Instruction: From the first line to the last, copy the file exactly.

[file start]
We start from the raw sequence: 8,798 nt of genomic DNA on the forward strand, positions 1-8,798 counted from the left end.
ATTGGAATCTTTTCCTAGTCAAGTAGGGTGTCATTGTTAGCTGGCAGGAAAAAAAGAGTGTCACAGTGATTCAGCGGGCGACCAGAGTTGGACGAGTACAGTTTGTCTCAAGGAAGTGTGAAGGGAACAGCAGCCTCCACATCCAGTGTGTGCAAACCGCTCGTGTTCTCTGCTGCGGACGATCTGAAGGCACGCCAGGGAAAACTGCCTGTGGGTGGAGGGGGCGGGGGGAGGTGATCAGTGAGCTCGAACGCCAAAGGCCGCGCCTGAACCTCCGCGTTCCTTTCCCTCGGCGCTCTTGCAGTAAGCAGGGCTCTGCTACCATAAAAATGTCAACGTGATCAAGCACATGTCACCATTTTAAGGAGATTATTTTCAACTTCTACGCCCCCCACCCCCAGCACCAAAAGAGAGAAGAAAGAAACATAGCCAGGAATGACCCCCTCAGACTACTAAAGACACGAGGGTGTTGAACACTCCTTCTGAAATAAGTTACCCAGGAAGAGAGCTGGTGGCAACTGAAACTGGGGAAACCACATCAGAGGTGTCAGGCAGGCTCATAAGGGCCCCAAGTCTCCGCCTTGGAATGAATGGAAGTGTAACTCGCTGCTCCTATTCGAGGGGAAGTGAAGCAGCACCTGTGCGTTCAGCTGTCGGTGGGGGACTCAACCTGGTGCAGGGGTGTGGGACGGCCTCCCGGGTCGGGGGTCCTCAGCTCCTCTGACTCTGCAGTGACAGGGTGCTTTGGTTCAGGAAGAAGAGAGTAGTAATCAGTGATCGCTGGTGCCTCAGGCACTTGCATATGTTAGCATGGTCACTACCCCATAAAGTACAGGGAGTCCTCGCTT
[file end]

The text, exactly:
We start from the raw sequence: 8,798 nt of genomic DNA on the forward strand, positions 1-8,798 counted from the left end.
ATTGGAATCTTTTCCTAGTCAAGTAGGGTGTCATTGTTAGCTGGCAGGAAAAAAAGAGTGTCACAGTGATTCAGCGGGCGACCAGAGTTGGACGAGTACAGTTTGTCTCAAGGAAGTGTGAAGGGAACAGCAGCCTCCACATCCAGTGTGTGCAAACCGCTCGTGTTCTCTGCTGCGGACGATCTGAAGGCACGCCAGGGAAAACTGCCTGTGGGTGGAGGGGGCGGGGGGAGGTGATCAGTGAGCTCGAACGCCAAAGGCCGCGCCTGAACCTCCGCGTTCCTTTCCCTCGGCGCTCTTGCAGTAAGCAGGGCTCTGCTACCATAAAAATGTCAACGTGATCAAGCACATGTCACCATTTTAAGGAGATTATTTTCAACTTCTACGCCCCCCACCCCCAGCACCAAAAGAGAGAAGAAAGAAACATAGCCAGGAATGACCCCCTCAGACTACTAAAGACACGAGGGTGTTGAACACTCCTTCTGAAATAAGTTACCCAGGAAGAGAGCTGGTGGCAACTGAAACTGGGGAAACCACATCAGAGGTGTCAGGCAGGCTCATAAGGGCCCCAAGTCTCCGCCTTGGAATGAATGGAAGTGTAACTCGCTGCTCCTATTCGAGGGGAAGTGAAGCAGCACCTGTGCGTTCAGCTGTCGGTGGGGGACTCAACCTGGTGCAGGGGTGTGGGACGGCCTCCCGGGTCGGGGGTCCTCAGCTCCTCTGACTCTGCAGTGACAGGGTGCTTTGGTTCAGGAAGAAGAGAGTAGTAATCAGTGATCGCTGGTGCCTCAGGCACTTGCATATGTTAGCATGGTCACTACCCCATAAAGTACAGGGAGTCCTCGCTT